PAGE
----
Here are some basic definitions. You must know the differences between all of these as these are the therapeutic uses for barbiturates.
General Anesthetic: Total loss of sensation. Requires the highest dose.
Hypnotic: Induces sleep
Sedative: Agent that quiets excitement, by calming mind and body
Anticonvulsant: Stops or decreases incidents of seizures (inhibits convulsions) at doses below sedative/hypnotic doses so it has the lowest relative dose.
Barbiturates have been around for a long time and we still don’t know which receptors they hit. We know it works on the CNS, and the initial effect is excitement for the short and fasting acting ones due to that surge. But then the depressant effect comes in.
Barbiturates cause sleep induction but the sleep is not normal due to decreased REM sleep which is the most important phase of sleep (even though there’s a lot of activity going on). With barbiturates, since you sleep without the REM sleep, prolonged use will lead to irritability, restlessness and nightmares. For this reason it should not be used habitually for over 7 days.
Barbiturates have hyperalgesia properties, which is the opposite of analgesia (where you don’t feel pain). In other words, if you do have pain, barbiturates heighten the pain.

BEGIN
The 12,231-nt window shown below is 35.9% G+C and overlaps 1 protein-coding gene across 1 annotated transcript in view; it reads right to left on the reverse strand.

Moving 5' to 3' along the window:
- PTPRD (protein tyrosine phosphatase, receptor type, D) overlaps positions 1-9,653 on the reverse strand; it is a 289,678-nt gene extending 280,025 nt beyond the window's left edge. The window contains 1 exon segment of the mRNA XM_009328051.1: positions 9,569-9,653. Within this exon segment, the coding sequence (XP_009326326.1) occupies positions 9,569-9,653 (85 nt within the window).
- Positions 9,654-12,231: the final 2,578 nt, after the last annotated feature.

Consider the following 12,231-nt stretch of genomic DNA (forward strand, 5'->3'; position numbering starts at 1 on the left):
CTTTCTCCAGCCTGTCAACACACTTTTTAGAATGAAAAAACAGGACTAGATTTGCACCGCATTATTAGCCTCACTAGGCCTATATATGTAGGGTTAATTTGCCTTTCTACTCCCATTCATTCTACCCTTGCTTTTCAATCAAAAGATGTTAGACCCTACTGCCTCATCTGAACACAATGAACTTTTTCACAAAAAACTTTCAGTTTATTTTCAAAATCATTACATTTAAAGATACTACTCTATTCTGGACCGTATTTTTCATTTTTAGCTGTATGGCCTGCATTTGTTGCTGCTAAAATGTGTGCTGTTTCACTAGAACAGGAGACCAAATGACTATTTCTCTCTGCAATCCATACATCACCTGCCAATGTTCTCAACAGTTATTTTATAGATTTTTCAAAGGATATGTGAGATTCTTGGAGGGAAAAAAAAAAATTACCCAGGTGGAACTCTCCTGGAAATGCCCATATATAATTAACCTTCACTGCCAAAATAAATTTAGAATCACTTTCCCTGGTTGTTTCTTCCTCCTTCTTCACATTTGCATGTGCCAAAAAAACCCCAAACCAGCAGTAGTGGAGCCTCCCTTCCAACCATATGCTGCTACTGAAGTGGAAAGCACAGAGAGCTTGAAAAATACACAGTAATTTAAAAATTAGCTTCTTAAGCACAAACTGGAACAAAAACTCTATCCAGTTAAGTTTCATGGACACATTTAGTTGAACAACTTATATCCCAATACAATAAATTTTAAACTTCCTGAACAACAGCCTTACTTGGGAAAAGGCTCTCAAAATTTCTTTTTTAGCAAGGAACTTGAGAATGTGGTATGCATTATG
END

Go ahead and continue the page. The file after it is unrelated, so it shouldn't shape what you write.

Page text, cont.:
All barbiturates have anesthetic, hypnotic, sedative and anticonvulsant properties, but each one is generally approved for only one specific use.
Barbiturates are easy to spot because they end with -barbital. There is one general anesthetic that’s unusual because it doesn’t end with barbital, and that’s thiopental. Thiopental is a very fast acting general anesthetic. It puts the person out and they wake up quickly which is great in an ambulatory setting because they could just go home afterwards. The problem is it’s a poor analgesic so this wouldn’t be great for a dentists office.
What happens when a drug causes a problem such as hyperalgesia? We add another drug. That will always be the answer. So in this case, for example, a dentist may use nitrous oxide (laughing gas).
Barbiturate’s have a hepatic function: Enzyme induction (metabolic induction) occurs which speeds up the metabolism of other agents.
Dependence: They can be both physically and psychologically dependent.
Withdrawal: They cannot go cold-turkey on a barbiturate due to the risk of seizures.
Pentobarbital (Nembutal) – inj, p.o., p.r.
Secobarbital (Seconal) – inj., p.o.
Phenobarbital (Luminal) – inj., p.o.
Thiopental (Pentothal) – inj.